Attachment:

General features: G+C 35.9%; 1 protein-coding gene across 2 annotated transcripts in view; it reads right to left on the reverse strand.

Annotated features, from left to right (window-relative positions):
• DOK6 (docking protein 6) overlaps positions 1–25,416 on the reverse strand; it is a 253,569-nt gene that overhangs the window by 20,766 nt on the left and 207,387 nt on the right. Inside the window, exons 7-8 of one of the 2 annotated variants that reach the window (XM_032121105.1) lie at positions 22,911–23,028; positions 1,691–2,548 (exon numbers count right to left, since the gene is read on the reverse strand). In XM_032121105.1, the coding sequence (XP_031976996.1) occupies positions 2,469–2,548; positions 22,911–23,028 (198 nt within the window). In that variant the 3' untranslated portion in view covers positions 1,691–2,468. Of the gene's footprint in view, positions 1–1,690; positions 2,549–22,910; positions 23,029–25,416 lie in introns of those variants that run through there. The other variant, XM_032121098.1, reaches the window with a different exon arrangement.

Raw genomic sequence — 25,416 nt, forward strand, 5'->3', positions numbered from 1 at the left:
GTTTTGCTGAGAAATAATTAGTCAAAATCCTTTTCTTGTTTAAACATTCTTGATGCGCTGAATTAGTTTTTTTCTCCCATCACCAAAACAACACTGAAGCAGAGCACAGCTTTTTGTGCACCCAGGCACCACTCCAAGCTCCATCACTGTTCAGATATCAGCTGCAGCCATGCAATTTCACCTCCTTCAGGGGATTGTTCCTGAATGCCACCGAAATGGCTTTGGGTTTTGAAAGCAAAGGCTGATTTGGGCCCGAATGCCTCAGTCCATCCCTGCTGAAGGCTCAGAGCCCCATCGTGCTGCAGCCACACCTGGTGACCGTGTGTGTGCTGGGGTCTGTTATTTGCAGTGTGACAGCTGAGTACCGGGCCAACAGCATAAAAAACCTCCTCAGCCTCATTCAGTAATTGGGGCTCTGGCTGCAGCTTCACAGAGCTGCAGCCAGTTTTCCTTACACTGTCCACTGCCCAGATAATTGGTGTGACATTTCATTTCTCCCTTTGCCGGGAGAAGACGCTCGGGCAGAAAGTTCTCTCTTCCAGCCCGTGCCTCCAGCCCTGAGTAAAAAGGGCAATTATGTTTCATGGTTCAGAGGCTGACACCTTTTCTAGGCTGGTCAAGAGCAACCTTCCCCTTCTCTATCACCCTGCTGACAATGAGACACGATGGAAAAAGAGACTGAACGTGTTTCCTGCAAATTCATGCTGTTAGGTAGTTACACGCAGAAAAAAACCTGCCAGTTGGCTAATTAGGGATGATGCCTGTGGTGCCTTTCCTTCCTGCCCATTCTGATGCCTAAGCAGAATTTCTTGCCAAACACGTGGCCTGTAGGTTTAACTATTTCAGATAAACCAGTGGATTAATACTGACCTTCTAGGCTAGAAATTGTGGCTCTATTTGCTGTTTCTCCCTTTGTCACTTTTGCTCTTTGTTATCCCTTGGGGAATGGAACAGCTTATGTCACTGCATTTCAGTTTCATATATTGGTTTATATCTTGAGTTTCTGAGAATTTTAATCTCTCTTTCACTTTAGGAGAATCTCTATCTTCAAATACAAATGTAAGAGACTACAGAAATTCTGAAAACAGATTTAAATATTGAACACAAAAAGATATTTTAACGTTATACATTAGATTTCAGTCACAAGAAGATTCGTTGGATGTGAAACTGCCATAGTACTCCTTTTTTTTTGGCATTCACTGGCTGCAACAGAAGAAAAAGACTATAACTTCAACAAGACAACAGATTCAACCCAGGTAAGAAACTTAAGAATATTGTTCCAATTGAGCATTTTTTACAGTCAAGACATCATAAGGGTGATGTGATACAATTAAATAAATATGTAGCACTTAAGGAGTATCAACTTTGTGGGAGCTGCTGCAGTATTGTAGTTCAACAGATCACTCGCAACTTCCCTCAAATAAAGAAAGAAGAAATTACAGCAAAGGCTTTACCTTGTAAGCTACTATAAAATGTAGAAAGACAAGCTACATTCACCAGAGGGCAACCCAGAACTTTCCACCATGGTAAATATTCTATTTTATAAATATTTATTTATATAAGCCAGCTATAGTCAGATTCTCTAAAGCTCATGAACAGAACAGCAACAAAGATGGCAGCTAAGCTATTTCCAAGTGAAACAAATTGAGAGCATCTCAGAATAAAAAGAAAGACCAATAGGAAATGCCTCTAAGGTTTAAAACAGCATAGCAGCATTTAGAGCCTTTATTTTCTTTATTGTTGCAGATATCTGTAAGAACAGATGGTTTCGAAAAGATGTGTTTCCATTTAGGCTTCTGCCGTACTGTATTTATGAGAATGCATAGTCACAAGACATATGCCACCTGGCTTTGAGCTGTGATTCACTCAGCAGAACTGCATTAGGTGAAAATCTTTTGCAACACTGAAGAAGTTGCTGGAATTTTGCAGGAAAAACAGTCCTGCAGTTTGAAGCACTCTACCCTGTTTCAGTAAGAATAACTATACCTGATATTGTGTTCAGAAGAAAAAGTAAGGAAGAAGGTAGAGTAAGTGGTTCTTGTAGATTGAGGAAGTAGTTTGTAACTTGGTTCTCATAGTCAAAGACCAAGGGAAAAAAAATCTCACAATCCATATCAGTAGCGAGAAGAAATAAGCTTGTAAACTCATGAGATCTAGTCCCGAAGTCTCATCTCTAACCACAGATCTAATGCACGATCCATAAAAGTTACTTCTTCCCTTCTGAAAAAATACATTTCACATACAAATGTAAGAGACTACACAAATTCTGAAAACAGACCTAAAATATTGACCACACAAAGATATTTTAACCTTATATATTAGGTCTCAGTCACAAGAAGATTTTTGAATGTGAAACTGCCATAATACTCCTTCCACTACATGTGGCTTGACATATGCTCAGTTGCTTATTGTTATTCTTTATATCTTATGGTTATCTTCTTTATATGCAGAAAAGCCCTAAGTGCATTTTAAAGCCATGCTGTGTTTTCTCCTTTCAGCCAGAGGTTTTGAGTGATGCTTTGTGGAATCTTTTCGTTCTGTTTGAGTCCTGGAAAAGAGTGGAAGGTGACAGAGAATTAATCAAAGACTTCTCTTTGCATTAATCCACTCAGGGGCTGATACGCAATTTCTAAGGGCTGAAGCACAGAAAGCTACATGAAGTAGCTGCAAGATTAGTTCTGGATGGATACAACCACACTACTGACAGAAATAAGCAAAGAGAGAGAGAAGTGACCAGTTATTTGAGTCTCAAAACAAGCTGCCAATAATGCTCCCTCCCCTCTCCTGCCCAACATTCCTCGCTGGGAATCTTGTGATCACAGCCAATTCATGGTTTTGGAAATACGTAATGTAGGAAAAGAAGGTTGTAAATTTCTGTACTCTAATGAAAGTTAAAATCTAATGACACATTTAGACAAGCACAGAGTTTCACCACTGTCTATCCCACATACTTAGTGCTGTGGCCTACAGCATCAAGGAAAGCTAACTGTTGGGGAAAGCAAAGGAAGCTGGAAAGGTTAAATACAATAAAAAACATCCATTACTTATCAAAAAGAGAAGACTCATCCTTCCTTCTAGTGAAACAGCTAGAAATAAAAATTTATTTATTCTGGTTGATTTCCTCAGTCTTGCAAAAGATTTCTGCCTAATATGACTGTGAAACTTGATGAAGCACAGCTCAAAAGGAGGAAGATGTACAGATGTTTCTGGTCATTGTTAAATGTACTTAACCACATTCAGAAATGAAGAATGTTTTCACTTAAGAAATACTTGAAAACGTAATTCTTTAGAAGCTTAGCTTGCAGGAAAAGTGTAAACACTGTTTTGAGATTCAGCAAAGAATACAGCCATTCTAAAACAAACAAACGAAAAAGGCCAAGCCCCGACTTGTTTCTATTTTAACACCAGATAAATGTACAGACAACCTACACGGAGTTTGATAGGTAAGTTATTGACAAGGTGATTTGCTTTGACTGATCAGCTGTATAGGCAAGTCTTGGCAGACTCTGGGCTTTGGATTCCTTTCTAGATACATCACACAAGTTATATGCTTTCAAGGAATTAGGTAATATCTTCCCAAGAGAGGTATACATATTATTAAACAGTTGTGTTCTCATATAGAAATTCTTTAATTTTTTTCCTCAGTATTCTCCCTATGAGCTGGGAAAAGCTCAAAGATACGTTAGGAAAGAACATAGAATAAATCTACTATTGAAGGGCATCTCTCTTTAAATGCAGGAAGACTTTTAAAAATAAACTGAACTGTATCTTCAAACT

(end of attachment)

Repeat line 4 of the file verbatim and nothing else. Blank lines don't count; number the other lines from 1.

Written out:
Raw genomic sequence — 25,416 nt, forward strand, 5'->3', positions numbered from 1 at the left: